A Look at One of the Coldest Stretches in New England History

I went into the bathroom this morning, turned on the faucet and nothing came out, because the extreme cold froze some of the pipes in my house.

My wife and I were able to triage the situation by opening the access panel in back of the bath tub. We used a hair drier on the metal supply pipes allowing the water to flow freely. Our next step was to pour hot salt water down the drain and apply hot rags onto the PVC trap.

As the water cooled, we used the Shop Vac to suck out the water and then we repeated the process. After two hours, water was flowing and draining.

My house was built in the 1940s, so could this really be the first time these pipes froze?

I looked back at some of the climatology. As of this blog post, Boston has stayed below 20 degrees for the last 72 hours. We’re tied for the fourth longest stretch of days below 20 degrees! If our current forecast verifies, it would be the longest amount of time (on record) where Boston hasn’t reached 20 degrees.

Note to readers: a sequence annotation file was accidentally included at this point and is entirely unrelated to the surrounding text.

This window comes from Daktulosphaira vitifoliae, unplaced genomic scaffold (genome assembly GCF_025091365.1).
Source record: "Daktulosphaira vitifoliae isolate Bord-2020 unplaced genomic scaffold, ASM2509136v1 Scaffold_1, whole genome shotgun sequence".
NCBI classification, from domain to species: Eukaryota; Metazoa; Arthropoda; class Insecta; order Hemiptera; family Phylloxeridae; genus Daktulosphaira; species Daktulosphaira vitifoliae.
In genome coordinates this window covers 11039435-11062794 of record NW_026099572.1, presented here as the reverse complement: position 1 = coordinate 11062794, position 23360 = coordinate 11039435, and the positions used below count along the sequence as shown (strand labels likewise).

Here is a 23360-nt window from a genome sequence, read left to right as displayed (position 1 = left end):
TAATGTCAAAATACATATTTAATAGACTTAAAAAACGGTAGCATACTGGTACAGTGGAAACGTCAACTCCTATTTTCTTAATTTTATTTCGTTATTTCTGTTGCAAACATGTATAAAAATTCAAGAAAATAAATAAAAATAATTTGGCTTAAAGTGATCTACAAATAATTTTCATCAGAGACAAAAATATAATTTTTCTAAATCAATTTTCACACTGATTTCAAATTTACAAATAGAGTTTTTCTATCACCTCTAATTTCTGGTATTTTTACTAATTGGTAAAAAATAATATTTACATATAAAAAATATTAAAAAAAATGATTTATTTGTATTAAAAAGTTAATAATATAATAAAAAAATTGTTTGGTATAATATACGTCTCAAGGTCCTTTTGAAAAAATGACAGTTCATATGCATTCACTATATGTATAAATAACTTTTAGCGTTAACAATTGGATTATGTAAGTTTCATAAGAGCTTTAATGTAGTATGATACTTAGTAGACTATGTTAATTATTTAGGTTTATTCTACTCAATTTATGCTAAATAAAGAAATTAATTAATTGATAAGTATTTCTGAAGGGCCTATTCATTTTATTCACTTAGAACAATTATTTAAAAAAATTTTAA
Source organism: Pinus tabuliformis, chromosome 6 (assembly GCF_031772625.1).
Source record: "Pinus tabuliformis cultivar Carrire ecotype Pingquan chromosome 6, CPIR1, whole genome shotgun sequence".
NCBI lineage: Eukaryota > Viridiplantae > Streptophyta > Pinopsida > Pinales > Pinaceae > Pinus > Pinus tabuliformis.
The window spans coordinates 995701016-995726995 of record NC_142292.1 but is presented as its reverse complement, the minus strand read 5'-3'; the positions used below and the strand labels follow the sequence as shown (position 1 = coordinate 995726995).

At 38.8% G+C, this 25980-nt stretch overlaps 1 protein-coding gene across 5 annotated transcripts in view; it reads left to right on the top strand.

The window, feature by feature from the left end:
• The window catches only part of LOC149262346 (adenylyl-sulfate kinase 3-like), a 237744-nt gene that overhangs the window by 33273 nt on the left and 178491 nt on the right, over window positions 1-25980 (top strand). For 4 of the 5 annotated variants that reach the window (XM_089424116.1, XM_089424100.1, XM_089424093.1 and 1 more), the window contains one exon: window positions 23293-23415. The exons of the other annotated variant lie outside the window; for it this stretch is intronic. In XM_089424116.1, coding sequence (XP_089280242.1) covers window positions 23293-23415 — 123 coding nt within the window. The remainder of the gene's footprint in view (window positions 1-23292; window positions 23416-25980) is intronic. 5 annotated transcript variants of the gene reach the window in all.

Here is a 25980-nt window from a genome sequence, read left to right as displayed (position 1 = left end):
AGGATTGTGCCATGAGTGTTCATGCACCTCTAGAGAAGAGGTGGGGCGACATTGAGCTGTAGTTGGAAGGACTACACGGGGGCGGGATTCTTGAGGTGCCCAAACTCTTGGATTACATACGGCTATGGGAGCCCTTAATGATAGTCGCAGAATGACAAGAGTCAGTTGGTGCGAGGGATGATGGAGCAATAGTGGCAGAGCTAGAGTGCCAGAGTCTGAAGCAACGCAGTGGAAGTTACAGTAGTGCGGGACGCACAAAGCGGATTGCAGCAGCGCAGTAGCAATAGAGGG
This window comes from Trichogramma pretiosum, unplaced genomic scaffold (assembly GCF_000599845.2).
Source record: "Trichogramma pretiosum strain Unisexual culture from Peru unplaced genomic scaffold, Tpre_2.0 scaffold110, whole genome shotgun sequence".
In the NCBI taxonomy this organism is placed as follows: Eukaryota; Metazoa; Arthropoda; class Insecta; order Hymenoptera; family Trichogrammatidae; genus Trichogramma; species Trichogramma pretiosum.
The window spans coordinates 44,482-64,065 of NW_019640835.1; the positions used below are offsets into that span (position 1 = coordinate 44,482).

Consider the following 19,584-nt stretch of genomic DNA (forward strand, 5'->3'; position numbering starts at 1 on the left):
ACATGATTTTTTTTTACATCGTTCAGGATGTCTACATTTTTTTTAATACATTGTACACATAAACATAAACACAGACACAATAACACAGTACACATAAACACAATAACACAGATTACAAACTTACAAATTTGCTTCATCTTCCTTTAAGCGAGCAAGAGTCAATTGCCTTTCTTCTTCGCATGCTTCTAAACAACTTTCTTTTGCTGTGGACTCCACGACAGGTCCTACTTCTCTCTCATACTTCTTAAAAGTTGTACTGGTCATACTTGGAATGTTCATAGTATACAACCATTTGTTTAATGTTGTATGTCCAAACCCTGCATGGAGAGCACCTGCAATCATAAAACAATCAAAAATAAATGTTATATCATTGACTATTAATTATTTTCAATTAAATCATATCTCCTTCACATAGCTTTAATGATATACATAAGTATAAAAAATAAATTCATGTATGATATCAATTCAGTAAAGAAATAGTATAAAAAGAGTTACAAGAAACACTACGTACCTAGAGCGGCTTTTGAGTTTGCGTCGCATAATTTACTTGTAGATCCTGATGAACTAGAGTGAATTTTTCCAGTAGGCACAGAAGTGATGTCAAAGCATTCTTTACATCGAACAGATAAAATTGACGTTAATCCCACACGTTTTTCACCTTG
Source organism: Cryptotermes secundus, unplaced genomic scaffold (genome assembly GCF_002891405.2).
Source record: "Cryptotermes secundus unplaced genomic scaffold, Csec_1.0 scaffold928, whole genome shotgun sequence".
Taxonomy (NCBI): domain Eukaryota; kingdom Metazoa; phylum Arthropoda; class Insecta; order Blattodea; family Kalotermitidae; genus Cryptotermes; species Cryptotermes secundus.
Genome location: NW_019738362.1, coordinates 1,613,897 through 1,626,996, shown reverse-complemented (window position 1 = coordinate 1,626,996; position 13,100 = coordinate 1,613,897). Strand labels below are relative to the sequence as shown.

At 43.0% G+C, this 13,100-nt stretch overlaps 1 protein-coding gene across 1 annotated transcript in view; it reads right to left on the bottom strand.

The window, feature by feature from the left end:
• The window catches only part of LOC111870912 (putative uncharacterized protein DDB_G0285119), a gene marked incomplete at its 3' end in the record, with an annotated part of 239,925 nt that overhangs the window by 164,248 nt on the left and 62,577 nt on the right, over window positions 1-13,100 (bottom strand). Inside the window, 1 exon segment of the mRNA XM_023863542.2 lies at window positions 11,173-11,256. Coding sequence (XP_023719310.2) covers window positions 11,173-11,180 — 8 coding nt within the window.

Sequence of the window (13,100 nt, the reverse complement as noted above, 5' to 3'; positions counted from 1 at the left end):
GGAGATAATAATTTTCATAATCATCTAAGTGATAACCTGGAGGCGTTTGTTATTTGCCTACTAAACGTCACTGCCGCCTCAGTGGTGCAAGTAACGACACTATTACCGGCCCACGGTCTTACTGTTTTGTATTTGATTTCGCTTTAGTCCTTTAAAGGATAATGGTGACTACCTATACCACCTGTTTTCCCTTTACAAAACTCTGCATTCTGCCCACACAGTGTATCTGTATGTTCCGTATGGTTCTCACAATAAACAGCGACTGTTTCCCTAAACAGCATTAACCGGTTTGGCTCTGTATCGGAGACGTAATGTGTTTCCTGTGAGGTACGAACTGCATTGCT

Even though the high temperatures reached 50+ degrees twice this December, it’s currently the 20th coldest on record. The average temperature happens to be 2.9 degrees below normal for the month. We could move up a couple of more rankings if we take today and tomorrow into account.

Aside from a few flurries, we are expecting any additional accumulations in Boston through the remainder of December. There is a storm possibility on the horizon. Extreme cold limited out snow chances today, helping boost the storm out to see. As the cold begins to relax by the end of the week, a storm is possible Wednesday night into Thursday. It will be a relatively large storm, but it’s still too early to tell if we will see a significant snowfall.

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